Why were Mercedes much more relatively competitive in Spain than in the past three races? There were several theories floated for that. One revolved around a change in the tyres for this race, Pirelli choosing to bring tyres with a thinner tread depth to avoid the blistering some teams suffered from in pre-season testing.
Wolff dismissed theories this was done to favour Mercedes with some salty language, and pointed out after the race their performance advantage in testing, on the thicker-gauge tyres, had actually been larger than it was at the race weekend. This is true - and accounts for some of the pre-season fears Mercedes might dominate this year.
Wolff said: "We have been pretty competitive in winter testing. The circuit suits us, the Tarmac suits us, the cold weather suits us and I would be careful with predictions. We have seen performance swing from race to race and even from day to day."
Another theory doing the rounds was Ferrari had had to make some modifications to their power-unit following an intervention by the FIA. But there was no proof of that. And it would certainly not explain their struggles in the race.
What happened to Ferrari?
Part of Mercedes' upturn can be explained by a downturn from Ferrari. They were beaten for pace in qualifying for the first time since Australia and were nowhere in the race, struggling with high tyre wear. What had looked at first sight like questionable strategy was actually, they said, just the car going through its tyres quicker than others.
Some observers were sceptical of this explanation, but Wolff said Mercedes, too, were experiencing heavier than expected tyre wear - and in fact had brought forward Hamilton's only pit stop as a result of discovering at Bottas' stop that his tyres were almost worn out.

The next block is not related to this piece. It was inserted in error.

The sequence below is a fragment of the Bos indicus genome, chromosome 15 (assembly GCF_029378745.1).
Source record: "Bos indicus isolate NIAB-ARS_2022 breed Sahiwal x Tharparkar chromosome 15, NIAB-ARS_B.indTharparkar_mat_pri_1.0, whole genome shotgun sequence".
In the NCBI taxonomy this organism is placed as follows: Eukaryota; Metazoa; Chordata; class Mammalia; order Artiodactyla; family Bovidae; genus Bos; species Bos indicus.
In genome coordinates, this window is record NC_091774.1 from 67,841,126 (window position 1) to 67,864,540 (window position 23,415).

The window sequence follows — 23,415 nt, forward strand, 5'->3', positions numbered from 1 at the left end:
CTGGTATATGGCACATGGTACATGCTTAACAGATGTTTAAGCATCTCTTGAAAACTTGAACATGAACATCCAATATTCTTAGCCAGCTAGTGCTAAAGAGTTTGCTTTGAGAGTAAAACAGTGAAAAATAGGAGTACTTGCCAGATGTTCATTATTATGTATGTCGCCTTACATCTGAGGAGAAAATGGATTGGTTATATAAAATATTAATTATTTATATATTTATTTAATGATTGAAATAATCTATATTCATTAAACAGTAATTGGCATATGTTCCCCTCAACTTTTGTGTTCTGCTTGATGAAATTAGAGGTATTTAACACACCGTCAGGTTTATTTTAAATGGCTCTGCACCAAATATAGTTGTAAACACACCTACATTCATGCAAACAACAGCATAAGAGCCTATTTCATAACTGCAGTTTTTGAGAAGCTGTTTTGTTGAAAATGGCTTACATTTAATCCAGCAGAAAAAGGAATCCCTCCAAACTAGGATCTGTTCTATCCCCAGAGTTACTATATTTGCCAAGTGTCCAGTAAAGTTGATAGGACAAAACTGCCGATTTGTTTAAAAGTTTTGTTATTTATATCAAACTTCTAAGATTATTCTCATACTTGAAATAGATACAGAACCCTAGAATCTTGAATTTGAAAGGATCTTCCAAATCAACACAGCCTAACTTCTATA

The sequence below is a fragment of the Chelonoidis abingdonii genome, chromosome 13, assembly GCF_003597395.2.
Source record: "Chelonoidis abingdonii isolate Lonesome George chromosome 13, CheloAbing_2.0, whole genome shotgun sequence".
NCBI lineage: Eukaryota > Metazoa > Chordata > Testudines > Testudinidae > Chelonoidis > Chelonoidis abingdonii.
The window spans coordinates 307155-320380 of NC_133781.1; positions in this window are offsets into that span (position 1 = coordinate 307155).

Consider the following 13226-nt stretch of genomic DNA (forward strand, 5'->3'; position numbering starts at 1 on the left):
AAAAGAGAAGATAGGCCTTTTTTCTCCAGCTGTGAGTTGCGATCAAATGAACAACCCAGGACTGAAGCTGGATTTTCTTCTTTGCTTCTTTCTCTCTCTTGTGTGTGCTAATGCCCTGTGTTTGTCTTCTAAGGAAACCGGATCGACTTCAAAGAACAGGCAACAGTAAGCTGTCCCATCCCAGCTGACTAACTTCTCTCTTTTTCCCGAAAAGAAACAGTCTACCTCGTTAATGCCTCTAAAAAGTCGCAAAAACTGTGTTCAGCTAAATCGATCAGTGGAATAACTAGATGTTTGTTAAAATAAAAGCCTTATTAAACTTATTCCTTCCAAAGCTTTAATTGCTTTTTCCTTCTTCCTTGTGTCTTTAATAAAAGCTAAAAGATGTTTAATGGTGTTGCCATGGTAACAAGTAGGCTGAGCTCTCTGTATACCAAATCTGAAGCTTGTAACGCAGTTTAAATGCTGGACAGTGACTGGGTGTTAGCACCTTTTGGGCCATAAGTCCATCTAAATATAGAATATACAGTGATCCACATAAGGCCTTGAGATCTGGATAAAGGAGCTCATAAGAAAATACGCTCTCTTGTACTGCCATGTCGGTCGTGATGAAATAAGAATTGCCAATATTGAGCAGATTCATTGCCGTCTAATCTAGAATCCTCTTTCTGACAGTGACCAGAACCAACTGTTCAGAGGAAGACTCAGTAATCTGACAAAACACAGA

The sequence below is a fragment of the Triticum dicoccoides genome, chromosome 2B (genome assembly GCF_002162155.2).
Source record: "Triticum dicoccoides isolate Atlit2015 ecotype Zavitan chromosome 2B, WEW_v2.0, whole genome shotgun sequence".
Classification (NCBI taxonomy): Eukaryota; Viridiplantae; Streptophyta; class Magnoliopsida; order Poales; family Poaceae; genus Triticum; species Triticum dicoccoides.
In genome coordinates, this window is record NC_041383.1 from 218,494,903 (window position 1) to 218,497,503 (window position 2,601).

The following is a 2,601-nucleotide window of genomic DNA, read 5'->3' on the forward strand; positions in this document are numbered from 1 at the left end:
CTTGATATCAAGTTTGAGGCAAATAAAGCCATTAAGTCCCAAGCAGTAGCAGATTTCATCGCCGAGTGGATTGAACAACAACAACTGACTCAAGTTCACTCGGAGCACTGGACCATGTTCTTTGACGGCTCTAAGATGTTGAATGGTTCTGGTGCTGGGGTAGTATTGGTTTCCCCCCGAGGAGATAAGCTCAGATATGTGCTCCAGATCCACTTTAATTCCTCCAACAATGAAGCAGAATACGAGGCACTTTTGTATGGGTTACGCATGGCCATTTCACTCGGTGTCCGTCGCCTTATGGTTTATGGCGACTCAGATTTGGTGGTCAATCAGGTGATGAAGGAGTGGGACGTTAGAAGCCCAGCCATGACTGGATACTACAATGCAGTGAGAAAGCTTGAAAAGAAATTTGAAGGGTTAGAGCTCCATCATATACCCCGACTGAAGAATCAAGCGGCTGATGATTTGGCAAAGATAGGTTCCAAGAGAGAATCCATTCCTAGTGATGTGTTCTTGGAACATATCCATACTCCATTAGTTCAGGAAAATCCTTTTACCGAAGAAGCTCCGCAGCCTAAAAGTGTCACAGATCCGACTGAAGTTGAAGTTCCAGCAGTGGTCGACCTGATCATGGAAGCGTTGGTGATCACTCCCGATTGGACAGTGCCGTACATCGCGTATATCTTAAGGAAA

Vettel, clearly stung by his car's lack of pace, made no attempt to play down the potential seriousness of Ferrari's experience.
"We got a fair beating this weekend," he said. "We were not quick enough. If we are not able to see that, we are more than blind.
"Second, we struggled a little over the course of the weekend with the tyres. They changed but they changed for everyone, so our ambition has to be we are better rather than worse off.
"Third, it was a poor weekend in terms of reliability. Kimi (Raikkonen, Vettel's team-mate) had an issue with the engine (on Saturday) and had to change it. And he had to retire (from the race). So overall there are three things we must be able to see. If we don't see those, there are no excuses.
"I have said many times this team is strong and we have a lot of potential but we also need to make sure we address the problems we have and work together in the same direction.
"The season so far has been positive for us. Today was not a good day. It is important these days to understand why and then you look back and understand what is missing in the preparation to the race."
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As a potential explanation for the lack of pace, Vettel added that perhaps Ferrari's upgrades for Spain had not been as significant as those of other teams.
But as he put it: "The last couple of races we were a bit closer in terms of pace. We had a car with a winning pace. We did not have a winning pace today.
"Probably in the short term, we all had updates for this race. Maybe the others have brought more than us. On top of that, we had different tyres that maybe suited others better than us.
"But why find excuses? The bottom line is we were not quick enough to win and that's what needs to be addressed. And our tyres did not last as long as others."
A lack of pace after a promising start to the season. Poor reliability. Those look remarkably like some of the reasons why Ferrari ultimately failed to win the championship last year. And they need to stop the rot - if that is what it is - sharpish.
Suddenly, the next race in Monaco - where Ferrari had one of their best races in 2017, Vettel and Raikkonen finishing one-two - takes on even more significance than usual.